1 December 2014
The Western world’s first ever approved gene therapy is set to have a €1.1m price tag when it goes on sale in Germany.
Dutch biotech firm UniQure and its Italian marketing partner Chiese have set a new record price for a medicine to treat rare diseases with the gene therapeutic treatment Glybera. Besides setting a potential benchmark figure,it also highlights how the conventional pharmaceutical business model may change.
The new gene therapy, Glybera, is a treatment for patients with the rare disease lipoprotein lipase deficiency (LPLD). Patients lack a protein needed to break down fat molecules, resulting in fat build up in the blood, ultimately leading to inflammation of the pancreas and potentially diabetes. Glybera consists of a harmless modified virus that carries a corrective gene into the body’s cells, resulting in the cell regaining sufficient production of the protein for proper function.
Glybera received approval in Europe two years ago but product launch was delayed to allow for the collection of six-year follow-up data on its benefits. UniQure’s success, along with the draw of the high prices that potentially can be charged for some of these rare disease gene therapies, has resulted in a boost for the field; UniQure and BlueBird Bio have both had successful floats on the Nasdaq market in the last 18 months.
Now Chiesi has filed a pricing dossier with Germany’s Federal Joint Committee (G-BA), which will issue an assessment of the drug’s benefits by the end of April 2015. It is seeking €53,000 per vial, which with a total of 21 vials needed for the average patient would equate to a cost of €1.11 million per patient. The price is valid in Germany for one year, but ultimately the figure will be dictated by the outcome of G-BA and negotiations with statutory health insurance funds. According to a spokesperson from Chiesi: " The first commercial treatments are expected in the first half 2015. " UniQure also has plans to seek approval for Glybera in the United States, which it hopes to receive in 2018.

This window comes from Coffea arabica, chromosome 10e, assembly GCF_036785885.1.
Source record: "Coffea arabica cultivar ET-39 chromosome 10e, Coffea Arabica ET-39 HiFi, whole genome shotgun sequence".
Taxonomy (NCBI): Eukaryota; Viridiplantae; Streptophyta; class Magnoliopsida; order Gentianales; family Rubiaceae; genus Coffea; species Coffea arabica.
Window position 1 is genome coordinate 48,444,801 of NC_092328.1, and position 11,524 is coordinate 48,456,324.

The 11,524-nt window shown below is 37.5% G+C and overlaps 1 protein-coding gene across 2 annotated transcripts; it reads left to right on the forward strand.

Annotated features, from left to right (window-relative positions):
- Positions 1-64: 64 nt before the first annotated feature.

Defending Glybera’s high price-tag, Chiesi said the annualised cost, taking into account the drug’s proven benefits of at least six years, was no more than that charged for some expensive enzyme replacement therapies used in other rare diseases. Despite this, paying for these sky-high gene therapy drugs represents a significant challenge.
UniQure currently has gene therapy programmes for haemophilia and is also looking at gene therapy beyond the rare disease space, with programmes for heart disease and Parkinson’s disease.
Although Gylbera’s launch price is a benchmark figure, if trials are successful then analysts expect gene therapies for more common conditions to cost less, since there will be a larger patient group for manufacturers to recoup their research and development investments.